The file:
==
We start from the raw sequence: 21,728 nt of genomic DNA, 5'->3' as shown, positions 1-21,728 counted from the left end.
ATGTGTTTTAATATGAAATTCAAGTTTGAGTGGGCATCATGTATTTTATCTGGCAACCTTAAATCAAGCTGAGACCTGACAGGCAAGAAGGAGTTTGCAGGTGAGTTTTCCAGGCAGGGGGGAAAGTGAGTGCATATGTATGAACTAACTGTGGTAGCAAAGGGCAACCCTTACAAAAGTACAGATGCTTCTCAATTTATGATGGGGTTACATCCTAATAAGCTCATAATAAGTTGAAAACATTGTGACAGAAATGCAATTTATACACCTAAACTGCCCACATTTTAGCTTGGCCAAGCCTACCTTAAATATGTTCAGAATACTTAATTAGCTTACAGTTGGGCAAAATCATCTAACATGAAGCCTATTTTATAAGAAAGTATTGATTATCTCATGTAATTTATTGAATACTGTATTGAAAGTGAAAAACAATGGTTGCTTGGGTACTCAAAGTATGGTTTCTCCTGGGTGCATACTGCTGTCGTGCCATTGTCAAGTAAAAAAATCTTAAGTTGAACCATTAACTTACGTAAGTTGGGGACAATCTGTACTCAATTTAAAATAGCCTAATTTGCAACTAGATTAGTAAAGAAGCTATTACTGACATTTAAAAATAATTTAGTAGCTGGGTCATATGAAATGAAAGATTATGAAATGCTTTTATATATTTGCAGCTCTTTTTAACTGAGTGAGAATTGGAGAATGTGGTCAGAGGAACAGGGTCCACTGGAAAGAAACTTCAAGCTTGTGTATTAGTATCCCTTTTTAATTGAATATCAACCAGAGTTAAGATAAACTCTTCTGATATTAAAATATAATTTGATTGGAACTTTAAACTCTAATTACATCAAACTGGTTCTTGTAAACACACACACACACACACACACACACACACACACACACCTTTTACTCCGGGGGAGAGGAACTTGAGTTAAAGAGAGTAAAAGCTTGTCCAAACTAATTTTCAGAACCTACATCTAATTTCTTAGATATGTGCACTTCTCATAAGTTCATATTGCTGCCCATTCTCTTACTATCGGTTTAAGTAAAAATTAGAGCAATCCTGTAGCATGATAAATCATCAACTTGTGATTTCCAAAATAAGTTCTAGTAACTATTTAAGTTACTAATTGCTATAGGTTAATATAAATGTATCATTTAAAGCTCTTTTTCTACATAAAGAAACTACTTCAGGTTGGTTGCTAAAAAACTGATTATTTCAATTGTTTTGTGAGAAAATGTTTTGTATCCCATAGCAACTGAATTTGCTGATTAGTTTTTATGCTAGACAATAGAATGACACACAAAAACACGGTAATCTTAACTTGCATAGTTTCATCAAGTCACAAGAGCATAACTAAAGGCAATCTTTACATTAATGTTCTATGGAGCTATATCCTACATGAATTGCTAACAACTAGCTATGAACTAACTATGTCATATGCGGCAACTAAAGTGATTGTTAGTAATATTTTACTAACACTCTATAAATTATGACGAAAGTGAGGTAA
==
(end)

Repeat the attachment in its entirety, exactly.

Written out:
We start from the raw sequence: 21,728 nt of genomic DNA, 5'->3' as shown, positions 1-21,728 counted from the left end.
ATGTGTTTTAATATGAAATTCAAGTTTGAGTGGGCATCATGTATTTTATCTGGCAACCTTAAATCAAGCTGAGACCTGACAGGCAAGAAGGAGTTTGCAGGTGAGTTTTCCAGGCAGGGGGGAAAGTGAGTGCATATGTATGAACTAACTGTGGTAGCAAAGGGCAACCCTTACAAAAGTACAGATGCTTCTCAATTTATGATGGGGTTACATCCTAATAAGCTCATAATAAGTTGAAAACATTGTGACAGAAATGCAATTTATACACCTAAACTGCCCACATTTTAGCTTGGCCAAGCCTACCTTAAATATGTTCAGAATACTTAATTAGCTTACAGTTGGGCAAAATCATCTAACATGAAGCCTATTTTATAAGAAAGTATTGATTATCTCATGTAATTTATTGAATACTGTATTGAAAGTGAAAAACAATGGTTGCTTGGGTACTCAAAGTATGGTTTCTCCTGGGTGCATACTGCTGTCGTGCCATTGTCAAGTAAAAAAATCTTAAGTTGAACCATTAACTTACGTAAGTTGGGGACAATCTGTACTCAATTTAAAATAGCCTAATTTGCAACTAGATTAGTAAAGAAGCTATTACTGACATTTAAAAATAATTTAGTAGCTGGGTCATATGAAATGAAAGATTATGAAATGCTTTTATATATTTGCAGCTCTTTTTAACTGAGTGAGAATTGGAGAATGTGGTCAGAGGAACAGGGTCCACTGGAAAGAAACTTCAAGCTTGTGTATTAGTATCCCTTTTTAATTGAATATCAACCAGAGTTAAGATAAACTCTTCTGATATTAAAATATAATTTGATTGGAACTTTAAACTCTAATTACATCAAACTGGTTCTTGTAAACACACACACACACACACACACACACACACACACACACCTTTTACTCCGGGGGAGAGGAACTTGAGTTAAAGAGAGTAAAAGCTTGTCCAAACTAATTTTCAGAACCTACATCTAATTTCTTAGATATGTGCACTTCTCATAAGTTCATATTGCTGCCCATTCTCTTACTATCGGTTTAAGTAAAAATTAGAGCAATCCTGTAGCATGATAAATCATCAACTTGTGATTTCCAAAATAAGTTCTAGTAACTATTTAAGTTACTAATTGCTATAGGTTAATATAAATGTATCATTTAAAGCTCTTTTTCTACATAAAGAAACTACTTCAGGTTGGTTGCTAAAAAACTGATTATTTCAATTGTTTTGTGAGAAAATGTTTTGTATCCCATAGCAACTGAATTTGCTGATTAGTTTTTATGCTAGACAATAGAATGACACACAAAAACACGGTAATCTTAACTTGCATAGTTTCATCAAGTCACAAGAGCATAACTAAAGGCAATCTTTACATTAATGTTCTATGGAGCTATATCCTACATGAATTGCTAACAACTAGCTATGAACTAACTATGTCATATGCGGCAACTAAAGTGATTGTTAGTAATATTTTACTAACACTCTATAAATTATGACGAAAGTGAGGTAA